Neil Diamond, whose classic song Sweet Caroline is a staple for Major League Baseball's Boston Red Sox, says the Boston Marathon bombings and other recent tragedies have moved him to pen new music.

"I'm writing now and obviously affected by this situation in Boston, so I'm writing about it just to express myself," Diamond told music magazine Rolling Stone.

The Boston bombings came not long after recent mass shootings in Aurora, Col., and Newtown, Conn.

Soaring sales for Sweet Caroline

Sales for Neil Diamond's Sweet Caroline have soared since the tune became a source of comfort following the explosions at the Boston Marathon.

Nielsen SoundScan said Wednesday the song sold 19,000 tracks this week, compared with  2,800 tracks the previous week and 1.75 million tracks to date.

"It's like an infestation," Diamond said. "I'm writing about the general situation, not just about this bombing in Boston, but what we're going through with all of these tragedies."

The singer is moving the track along at a quick pace for release as early as next weekend.

"I spent the whole day recording it," he told Rolling Stone. "With a little bit of help from the man upstairs, I'll have it finished by the weekend."

Solace through music

Several professional sports teams — including MLB's New York Yankees and the National Basketball League's Toronto Raptors — played Diamond's Sweet Caroline at games as a tribute to the city of Boston in the days after the deadly blasts. The song has long been a mainstay at Red Sox home games.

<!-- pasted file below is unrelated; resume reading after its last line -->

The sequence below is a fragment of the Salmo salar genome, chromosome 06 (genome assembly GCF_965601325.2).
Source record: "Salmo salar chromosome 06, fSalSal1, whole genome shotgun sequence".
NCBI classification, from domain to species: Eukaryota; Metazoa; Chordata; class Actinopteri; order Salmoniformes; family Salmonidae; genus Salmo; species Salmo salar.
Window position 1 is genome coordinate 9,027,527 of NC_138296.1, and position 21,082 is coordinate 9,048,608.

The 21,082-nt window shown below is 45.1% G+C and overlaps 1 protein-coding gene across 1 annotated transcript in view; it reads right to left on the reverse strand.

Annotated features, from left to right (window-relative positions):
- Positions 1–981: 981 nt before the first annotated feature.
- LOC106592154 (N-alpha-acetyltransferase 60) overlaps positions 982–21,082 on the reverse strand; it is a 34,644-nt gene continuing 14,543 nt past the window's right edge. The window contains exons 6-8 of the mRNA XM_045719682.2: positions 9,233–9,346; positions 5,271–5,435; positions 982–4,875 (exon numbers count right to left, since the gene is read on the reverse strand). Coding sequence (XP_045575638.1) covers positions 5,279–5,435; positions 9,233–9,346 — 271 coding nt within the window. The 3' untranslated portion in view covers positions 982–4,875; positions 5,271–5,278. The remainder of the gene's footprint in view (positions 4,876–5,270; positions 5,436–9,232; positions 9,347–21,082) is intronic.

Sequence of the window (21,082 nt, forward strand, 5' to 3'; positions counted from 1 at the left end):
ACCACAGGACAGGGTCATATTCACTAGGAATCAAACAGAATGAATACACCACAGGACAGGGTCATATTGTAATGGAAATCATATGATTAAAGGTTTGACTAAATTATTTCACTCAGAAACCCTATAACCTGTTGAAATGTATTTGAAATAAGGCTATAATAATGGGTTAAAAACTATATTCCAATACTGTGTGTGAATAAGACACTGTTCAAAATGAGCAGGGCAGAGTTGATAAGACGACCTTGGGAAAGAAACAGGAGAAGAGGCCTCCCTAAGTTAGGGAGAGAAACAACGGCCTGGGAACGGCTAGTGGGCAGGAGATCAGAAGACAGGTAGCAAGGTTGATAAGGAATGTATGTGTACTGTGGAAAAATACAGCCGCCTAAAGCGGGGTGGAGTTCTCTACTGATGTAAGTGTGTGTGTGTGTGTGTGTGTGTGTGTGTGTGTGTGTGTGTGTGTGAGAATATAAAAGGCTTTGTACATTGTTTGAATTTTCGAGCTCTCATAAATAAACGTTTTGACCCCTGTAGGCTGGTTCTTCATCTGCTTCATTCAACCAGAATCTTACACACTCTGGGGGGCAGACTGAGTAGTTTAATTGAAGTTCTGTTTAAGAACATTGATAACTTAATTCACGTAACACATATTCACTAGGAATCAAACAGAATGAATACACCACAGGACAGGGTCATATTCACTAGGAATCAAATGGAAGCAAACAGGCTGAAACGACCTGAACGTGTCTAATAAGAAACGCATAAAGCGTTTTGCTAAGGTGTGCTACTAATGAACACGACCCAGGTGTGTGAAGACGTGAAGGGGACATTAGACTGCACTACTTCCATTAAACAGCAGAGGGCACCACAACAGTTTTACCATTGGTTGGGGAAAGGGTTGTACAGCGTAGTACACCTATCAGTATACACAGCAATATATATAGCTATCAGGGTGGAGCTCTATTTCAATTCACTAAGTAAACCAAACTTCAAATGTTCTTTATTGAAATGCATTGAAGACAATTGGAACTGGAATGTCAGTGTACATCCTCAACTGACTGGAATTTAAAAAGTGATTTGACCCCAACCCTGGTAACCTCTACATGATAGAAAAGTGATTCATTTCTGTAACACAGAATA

'There's no accounting for what can happen to a song. But this one had something special to it.'—Neil Diamond

Diamond, who was inducted in 2011 to the Rock and Roll Hall of Fame, spoke about the comfort that music — like his song — can offer last week, while attending the most recent Rock Hall induction ceremony.

"In this particular situation, I'd much rather it not have happened than for Sweet Caroline to become part of it. But it's obviously offering comfort to people and I feel good about that," Diamond said.

"I think there's a little bit of God in that song. I always have felt that. There's no accounting for what can happen to a song. But this one had something special to it."

On Saturday, he also made a surprise appearance at Boston's Fenway Park at the first Red Sox home game since the bombings to lead a rousing sing-a-long of Sweet Caroline.

With files from The Associated Press